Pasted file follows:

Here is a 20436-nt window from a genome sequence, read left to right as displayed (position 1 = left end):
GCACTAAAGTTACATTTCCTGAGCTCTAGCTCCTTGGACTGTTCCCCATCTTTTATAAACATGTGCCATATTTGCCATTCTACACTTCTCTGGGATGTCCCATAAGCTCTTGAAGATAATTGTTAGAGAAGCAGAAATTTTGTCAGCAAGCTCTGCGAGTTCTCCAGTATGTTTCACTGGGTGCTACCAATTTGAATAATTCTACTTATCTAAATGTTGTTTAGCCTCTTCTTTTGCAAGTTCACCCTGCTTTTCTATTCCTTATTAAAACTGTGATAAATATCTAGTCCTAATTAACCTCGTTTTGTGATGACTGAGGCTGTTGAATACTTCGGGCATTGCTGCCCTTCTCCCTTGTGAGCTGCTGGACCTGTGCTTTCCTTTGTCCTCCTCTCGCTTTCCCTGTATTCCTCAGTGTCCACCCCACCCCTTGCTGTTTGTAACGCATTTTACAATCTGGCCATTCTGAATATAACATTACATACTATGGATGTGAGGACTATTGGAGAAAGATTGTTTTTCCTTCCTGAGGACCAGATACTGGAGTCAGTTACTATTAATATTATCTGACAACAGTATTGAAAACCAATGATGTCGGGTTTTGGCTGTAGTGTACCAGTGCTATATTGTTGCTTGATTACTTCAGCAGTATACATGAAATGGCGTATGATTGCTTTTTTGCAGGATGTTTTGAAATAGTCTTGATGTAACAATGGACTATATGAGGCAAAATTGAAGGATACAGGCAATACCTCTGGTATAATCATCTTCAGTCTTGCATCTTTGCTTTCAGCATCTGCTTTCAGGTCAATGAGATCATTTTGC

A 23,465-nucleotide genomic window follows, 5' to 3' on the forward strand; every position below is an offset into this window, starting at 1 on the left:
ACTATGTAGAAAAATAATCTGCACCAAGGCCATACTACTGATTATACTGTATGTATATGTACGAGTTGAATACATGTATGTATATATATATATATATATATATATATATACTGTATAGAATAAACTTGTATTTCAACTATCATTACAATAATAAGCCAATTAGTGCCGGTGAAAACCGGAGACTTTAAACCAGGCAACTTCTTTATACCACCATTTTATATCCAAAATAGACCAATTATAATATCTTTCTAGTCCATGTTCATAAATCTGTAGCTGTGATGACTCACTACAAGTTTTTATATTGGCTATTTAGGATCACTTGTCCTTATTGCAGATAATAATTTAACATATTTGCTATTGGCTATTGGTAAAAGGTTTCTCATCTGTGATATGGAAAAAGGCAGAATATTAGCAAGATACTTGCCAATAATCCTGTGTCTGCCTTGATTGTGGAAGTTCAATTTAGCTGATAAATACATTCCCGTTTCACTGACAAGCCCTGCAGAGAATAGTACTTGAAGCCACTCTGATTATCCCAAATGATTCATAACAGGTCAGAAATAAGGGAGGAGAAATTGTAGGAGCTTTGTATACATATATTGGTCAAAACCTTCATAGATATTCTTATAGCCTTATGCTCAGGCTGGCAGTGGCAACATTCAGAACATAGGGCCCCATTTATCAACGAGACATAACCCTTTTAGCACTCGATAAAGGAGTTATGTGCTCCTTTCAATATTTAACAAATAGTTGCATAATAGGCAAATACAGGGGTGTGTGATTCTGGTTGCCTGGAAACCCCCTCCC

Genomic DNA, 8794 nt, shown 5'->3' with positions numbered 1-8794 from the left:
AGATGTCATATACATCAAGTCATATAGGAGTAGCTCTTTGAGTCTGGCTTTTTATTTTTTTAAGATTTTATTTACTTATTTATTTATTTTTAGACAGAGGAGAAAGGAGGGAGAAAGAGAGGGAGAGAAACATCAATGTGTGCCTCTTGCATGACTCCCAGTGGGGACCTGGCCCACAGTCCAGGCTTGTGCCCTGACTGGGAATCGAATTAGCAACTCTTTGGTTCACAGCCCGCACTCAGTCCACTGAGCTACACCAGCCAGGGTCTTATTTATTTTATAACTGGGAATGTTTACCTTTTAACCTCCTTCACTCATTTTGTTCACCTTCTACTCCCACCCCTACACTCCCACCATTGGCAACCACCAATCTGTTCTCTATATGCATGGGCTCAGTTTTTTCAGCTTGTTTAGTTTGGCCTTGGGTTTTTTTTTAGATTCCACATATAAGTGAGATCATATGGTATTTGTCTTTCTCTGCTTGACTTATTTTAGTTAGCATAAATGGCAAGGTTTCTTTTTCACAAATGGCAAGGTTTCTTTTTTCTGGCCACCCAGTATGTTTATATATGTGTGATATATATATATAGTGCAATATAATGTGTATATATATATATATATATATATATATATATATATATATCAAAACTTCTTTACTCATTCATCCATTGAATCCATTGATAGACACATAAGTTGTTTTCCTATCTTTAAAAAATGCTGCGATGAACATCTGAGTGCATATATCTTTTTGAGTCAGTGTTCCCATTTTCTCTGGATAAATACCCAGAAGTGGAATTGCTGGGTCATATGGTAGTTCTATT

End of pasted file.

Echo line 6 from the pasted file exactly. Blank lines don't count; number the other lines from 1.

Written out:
AGATGTCATATACATCAAGTCATATAGGAGTAGCTCTTTGAGTCTGGCTTTTTATTTTTTTAAGATTTTATTTACTTATTTATTTATTTTTAGACAGAGGAGAAAGGAGGGAGAAAGAGAGGGAGAGAAACATCAATGTGTGCCTCTTGCATGACTCCCAGTGGGGACCTGGCCCACAGTCCAGGCTTGTGCCCTGACTGGGAATCGAATTAGCAACTCTTTGGTTCACAGCCCGCACTCAGTCCACTGAGCTACACCAGCCAGGGTCTTATTTATTTTATAACTGGGAATGTTTACCTTTTAACCTCCTTCACTCATTTTGTTCACCTTCTACTCCCACCCCTACACTCCCACCATTGGCAACCACCAATCTGTTCTCTATATGCATGGGCTCAGTTTTTTCAGCTTGTTTAGTTTGGCCTTGGGTTTTTTTTTAGATTCCACATATAAGTGAGATCATATGGTATTTGTCTTTCTCTGCTTGACTTATTTTAGTTAGCATAAATGGCAAGGTTTCTTTTTCACAAATGGCAAGGTTTCTTTTTTCTGGCCACCCAGTATGTTTATATATGTGTGATATATATATATAGTGCAATATAATGTGTATATATATATATATATATATATATATATATATATATATCAAAACTTCTTTACTCATTCATCCATTGAATCCATTGATAGACACATAAGTTGTTTTCCTATCTTTAAAAAATGCTGCGATGAACATCTGAGTGCATATATCTTTTTGAGTCAGTGTTCCCATTTTCTCTGGATAAATACCCAGAAGTGGAATTGCTGGGTCATATGGTAGTTCTATT